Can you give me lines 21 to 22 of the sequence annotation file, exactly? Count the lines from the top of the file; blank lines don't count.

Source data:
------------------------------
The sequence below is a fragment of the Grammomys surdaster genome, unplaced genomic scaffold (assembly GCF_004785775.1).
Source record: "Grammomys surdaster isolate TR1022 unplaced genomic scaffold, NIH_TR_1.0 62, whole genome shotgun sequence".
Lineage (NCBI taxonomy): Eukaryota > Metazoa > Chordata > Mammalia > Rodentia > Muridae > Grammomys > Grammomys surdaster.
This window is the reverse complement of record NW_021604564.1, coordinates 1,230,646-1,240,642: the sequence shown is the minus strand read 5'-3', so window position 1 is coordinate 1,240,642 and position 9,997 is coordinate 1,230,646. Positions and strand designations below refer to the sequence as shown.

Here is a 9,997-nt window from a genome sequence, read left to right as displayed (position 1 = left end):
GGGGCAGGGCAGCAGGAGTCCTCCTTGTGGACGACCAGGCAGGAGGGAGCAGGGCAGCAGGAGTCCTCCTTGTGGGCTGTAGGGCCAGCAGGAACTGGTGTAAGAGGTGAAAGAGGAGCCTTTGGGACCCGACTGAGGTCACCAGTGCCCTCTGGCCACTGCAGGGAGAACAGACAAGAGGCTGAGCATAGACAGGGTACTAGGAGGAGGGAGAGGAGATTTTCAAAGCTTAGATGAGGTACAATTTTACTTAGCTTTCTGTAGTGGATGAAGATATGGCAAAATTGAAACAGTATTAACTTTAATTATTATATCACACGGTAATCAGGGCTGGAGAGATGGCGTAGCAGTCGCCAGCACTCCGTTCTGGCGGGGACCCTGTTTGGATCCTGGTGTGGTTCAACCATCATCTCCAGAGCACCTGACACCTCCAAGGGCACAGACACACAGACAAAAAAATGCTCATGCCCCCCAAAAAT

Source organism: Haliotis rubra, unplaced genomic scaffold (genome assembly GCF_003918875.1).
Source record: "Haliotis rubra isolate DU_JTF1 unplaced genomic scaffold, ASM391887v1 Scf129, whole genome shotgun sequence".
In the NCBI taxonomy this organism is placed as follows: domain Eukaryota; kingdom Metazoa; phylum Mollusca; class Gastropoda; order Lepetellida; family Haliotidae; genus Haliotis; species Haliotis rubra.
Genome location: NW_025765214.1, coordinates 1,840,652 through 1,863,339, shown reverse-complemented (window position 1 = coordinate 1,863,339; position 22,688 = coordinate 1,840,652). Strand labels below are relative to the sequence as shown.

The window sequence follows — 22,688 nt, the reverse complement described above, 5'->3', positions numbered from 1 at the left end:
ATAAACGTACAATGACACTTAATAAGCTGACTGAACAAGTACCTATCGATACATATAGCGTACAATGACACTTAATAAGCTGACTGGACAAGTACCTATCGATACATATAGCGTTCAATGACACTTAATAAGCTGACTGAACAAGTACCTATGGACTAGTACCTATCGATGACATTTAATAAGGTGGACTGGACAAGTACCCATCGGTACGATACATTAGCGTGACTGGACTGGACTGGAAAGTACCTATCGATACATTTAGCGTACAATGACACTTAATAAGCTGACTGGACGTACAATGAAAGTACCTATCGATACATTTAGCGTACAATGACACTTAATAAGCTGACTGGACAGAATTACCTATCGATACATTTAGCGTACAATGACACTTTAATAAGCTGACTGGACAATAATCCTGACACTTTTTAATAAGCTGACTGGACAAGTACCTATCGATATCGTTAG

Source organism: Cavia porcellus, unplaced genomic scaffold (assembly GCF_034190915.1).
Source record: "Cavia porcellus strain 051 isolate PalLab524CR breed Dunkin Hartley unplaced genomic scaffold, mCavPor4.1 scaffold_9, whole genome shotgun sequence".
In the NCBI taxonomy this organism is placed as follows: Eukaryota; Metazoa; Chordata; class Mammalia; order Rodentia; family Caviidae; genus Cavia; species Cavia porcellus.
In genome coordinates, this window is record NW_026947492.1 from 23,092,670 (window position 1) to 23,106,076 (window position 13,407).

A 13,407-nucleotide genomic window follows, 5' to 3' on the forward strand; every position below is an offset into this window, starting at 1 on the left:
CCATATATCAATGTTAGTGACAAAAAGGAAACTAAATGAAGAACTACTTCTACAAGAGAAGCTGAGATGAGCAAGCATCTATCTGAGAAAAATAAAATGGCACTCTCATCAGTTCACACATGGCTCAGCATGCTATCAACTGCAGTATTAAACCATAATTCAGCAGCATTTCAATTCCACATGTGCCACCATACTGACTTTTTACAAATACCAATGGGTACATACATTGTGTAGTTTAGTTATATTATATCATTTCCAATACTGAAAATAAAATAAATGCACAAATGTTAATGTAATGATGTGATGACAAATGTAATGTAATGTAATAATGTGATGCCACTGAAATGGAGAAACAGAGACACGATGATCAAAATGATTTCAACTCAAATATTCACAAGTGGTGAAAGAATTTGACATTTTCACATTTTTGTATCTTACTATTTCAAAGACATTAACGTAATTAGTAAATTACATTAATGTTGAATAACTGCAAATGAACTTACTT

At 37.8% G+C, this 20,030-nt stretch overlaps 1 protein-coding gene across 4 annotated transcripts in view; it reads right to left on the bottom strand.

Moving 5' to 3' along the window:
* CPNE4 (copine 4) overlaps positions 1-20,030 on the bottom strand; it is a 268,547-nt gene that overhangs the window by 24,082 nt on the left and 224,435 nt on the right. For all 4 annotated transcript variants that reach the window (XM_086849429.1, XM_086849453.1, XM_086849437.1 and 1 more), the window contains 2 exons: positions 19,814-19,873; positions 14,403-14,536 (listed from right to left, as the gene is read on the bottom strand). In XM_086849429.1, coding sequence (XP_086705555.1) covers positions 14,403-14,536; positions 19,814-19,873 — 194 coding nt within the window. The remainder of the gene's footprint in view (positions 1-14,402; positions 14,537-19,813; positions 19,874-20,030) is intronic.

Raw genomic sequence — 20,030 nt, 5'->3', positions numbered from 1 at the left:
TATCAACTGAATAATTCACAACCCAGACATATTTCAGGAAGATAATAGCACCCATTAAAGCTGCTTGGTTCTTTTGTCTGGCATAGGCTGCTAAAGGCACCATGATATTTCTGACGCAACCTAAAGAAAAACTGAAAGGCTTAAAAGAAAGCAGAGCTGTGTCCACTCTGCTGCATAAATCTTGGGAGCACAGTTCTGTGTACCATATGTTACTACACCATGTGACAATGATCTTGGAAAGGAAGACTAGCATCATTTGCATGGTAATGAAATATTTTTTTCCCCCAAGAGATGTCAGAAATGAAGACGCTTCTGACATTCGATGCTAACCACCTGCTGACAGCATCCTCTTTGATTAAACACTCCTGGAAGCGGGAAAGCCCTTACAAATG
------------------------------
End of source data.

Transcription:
* CPNE4 (copine 4) overlaps positions 1-20,030 on the bottom strand; it is a 268,547-nt gene that overhangs the window by 24,082 nt on the left and 224,435 nt on the right. For all 4 annotated transcript variants that reach the window (XM_086849429.1, XM_086849453.1, XM_086849437.1 and 1 more), the window contains 2 exons: positions 19,814-19,873; positions 14,403-14,536 (listed from right to left, as the gene is read on the bottom strand). In XM_086849429.1, coding sequence (XP_086705555.1) covers positions 14,403-14,536; positions 19,814-19,873 — 194 coding nt within the window. The remainder of the gene's footprint in view (positions 1-14,402; positions 14,537-19,813; positions 19,874-20,030) is intronic.

Raw genomic sequence — 20,030 nt, 5'->3', positions numbered from 1 at the left: